22 Mai 2015
The Sixties pop starlet Twinkle – who died this week – was the poshest teenage rebel of them all.
She was a schoolfriend of the future Duchess of Cornwall, her career began with a good-luck card from prime minister Alec Douglas-Home, and her family lived in a 20-room Surrey mansion.
But she outdid the Sex Pistols aged just 16 when she was banned from appearing on the BBC following uproar about her first single.
The 1964 hit Terry, a lament for a boyfriend who died in a motorcycle crash, was denounced in Parliament as a 'death record', condemned for encouraging young Teddy Boys to ride their motorbikes recklessly: one Labour peer declared it was 'sick, dangerous drivel'.
Sixties pop starlet Lynn 'Twinkle' Ripley (pictured) died this week aged 66 after a five-year cancer battle
Even punk rocker Johnny Rotten would have to wait till he was 20 to be banned by the Beeb. But Lynn 'Twinkle' Ripley, who died on Thursday aged 66 after a five-year battle with cancer, was no punk.
Her father Sydney, who gave her the pet name Twinkle, was deputy chairman of London County Council.
Her godfather was a Tory ex-Cabinet minister, and she attended Knightsbridge's exclusive Queen's Gate girls' school; pupils included not only a girl then called Camilla Shand, but future theatre star Lynn Redgrave.
Twinkle was expected to be a society girl, forbidden to date boys who didn't go to Harrow or Eton. But a fleeting encounter aged 14 changed her life. As she rode in her father's Bentley, a posse of leather-clad bikers roared past.
Alderman Ripley harrumphed: 'Look at those people. Ton-up boys!'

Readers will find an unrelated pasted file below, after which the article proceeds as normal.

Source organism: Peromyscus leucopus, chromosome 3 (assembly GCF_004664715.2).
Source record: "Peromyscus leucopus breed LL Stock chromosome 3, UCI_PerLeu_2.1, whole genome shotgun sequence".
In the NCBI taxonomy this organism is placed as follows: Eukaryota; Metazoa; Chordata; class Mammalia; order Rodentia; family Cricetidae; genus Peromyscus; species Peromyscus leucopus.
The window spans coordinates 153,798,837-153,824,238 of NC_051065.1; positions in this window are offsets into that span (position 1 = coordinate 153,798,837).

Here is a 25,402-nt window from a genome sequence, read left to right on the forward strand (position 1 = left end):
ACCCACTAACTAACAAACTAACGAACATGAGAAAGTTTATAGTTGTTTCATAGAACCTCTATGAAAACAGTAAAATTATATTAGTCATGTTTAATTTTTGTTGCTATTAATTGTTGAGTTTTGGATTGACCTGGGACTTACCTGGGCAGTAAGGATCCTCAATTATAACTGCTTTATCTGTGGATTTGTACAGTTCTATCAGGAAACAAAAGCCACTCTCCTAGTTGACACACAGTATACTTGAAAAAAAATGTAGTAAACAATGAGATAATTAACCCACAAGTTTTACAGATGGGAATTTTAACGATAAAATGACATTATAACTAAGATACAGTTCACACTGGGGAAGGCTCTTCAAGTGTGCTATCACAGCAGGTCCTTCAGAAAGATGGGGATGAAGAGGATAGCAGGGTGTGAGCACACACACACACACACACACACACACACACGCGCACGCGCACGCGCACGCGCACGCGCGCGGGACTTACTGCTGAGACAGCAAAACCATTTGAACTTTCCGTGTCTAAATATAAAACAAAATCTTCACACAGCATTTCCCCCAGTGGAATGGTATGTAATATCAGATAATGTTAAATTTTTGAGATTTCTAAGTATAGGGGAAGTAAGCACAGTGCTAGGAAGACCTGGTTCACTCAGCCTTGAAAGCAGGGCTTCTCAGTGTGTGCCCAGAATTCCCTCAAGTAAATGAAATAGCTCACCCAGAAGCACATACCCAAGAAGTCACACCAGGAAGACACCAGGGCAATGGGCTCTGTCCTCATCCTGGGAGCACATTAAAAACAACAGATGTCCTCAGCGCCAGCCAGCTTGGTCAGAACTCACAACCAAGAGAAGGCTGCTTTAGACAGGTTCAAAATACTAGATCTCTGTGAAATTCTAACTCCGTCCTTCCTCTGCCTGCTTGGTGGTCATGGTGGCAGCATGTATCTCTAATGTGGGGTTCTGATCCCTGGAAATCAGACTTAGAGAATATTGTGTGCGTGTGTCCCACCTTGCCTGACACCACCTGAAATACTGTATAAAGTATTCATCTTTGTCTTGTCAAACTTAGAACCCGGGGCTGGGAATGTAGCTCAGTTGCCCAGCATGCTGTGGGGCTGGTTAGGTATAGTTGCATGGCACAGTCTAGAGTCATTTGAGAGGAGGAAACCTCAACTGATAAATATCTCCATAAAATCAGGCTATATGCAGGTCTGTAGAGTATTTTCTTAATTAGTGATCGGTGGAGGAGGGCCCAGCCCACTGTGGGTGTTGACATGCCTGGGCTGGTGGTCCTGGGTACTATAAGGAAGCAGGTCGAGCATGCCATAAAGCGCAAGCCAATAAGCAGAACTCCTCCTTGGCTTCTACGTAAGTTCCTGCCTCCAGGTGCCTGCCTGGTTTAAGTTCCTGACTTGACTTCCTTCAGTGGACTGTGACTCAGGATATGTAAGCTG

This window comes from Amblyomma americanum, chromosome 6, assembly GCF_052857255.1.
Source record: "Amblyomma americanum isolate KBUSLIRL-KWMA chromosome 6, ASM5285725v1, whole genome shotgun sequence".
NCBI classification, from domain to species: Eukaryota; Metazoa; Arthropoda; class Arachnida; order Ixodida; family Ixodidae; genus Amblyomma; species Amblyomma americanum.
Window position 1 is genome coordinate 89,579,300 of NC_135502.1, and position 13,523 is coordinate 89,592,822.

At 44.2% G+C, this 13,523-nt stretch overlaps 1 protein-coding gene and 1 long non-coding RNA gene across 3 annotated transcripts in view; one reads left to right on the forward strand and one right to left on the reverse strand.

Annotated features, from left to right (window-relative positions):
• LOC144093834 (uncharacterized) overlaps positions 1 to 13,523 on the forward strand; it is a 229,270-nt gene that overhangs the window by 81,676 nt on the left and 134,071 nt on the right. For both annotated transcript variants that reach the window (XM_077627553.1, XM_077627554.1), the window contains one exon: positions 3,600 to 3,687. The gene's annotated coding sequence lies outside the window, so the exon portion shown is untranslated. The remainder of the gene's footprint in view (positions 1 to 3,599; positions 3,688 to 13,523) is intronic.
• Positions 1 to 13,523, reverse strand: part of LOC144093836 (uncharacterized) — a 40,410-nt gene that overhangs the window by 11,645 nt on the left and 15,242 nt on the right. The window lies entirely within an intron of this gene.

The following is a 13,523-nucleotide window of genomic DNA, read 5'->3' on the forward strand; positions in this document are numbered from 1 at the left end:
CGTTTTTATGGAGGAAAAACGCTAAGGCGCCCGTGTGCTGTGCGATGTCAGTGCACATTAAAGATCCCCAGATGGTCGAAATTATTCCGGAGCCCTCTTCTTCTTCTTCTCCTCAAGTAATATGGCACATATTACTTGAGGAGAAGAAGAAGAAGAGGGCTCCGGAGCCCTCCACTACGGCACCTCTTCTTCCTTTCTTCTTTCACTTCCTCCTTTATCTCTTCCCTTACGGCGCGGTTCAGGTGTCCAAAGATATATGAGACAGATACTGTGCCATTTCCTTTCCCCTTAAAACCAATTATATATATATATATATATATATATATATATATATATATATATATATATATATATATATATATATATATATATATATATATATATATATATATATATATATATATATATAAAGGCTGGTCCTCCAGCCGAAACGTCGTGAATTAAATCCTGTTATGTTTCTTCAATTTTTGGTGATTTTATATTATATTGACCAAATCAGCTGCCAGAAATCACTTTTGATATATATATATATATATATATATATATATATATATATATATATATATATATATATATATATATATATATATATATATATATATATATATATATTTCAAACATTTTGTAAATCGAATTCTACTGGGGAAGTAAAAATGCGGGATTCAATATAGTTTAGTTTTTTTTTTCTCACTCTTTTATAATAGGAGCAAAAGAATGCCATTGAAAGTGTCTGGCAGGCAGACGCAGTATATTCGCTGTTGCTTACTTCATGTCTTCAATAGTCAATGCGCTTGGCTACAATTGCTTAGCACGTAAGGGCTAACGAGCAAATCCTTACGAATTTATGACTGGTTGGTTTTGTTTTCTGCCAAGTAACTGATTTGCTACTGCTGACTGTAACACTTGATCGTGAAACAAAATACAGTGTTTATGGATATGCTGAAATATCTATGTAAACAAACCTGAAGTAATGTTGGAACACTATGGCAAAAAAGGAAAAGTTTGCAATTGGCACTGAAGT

Twinkle was smitten. She wanted to be swept up in a doomed romance with a ton-up boy.
The singer dated Brian Jones from the Rolling Stones and turned down his bandmate Mick Jagger (pictured together front)
She was a schoolfriend of the future Duchess of Cornwall and her career began with a good-luck card from prime minister Alec Douglas-Home
That night she wrote a love-sick dirge about her fantasy rocker, a greaser called Terry: 'We had a quarrel, I was untrue/ On the night he died… He rode into the night/ Accelerated his motorbike/ I cried to him in fright/ Don't do it!'
She sang with a flat, nasal, estuary accent – but the final line of the chorus was undeniably catchy: 'Please wait at the gate of heaven for me, Terry.'
Her father played the song to anyone who would listen and she recorded it at studio in Denmark Street.
Future Beatles engineer Glyn Johns handled the recording session, and her musicians included Jimmy Page, later of Led Zeppelin. It wasn't only the BBC that reacted with disgust.
As Terry entered the charts at No 30 in December 1964, presenter Keith Fordyce on ITV's Ready, Steady, Go, told the audience: 'You have not heard that record on this programme, and you won't be hearing it, either!'
The ban had its predictable effect. Terry rocketed to No 4 and spent 15 weeks in the charts, selling more than 250,000 copies.
But the money didn't matter. As she told this paper, her parents had already bought her everything a girl could want – including leather catsuits, a pair of silver lamé boots and a maroon bubble-car.
She was banned from appearing on the BBC aged just 16 following uproar about her first single, pictured (second left) at the 1965 NME awards with Cilla Black, Jimmy Savile and Dusty Springfield
Male pop stars fought to go out with her.
During a Stones tour, Mick Jagger ordered Jones to hand over his girl. 'Brian said he thought that was up to me to decide,' Twinkle recalled, 'and I stayed put. Mick gave him a glare and flounced off. But I didn't bother with sex – and I never touched drugs.'
What she wanted was fame. Yet lasting fame eluded her, with next single Golden Lights a flop. In desperation, she conspired with her fan club's president to rig the 1965 NME poll. She got to the NME party but never had another hit single.
In 1972 she wed Graham Rogers, the TV model famous as the Milk Tray Man. They had two children, Michael and Amber, and lived on a farm in Oxshott, Surrey. Twinkle devoted her later life to animal-rights campaigning.
It was a typically Sixties retirement for the quintessential Sixties one-hit wonder.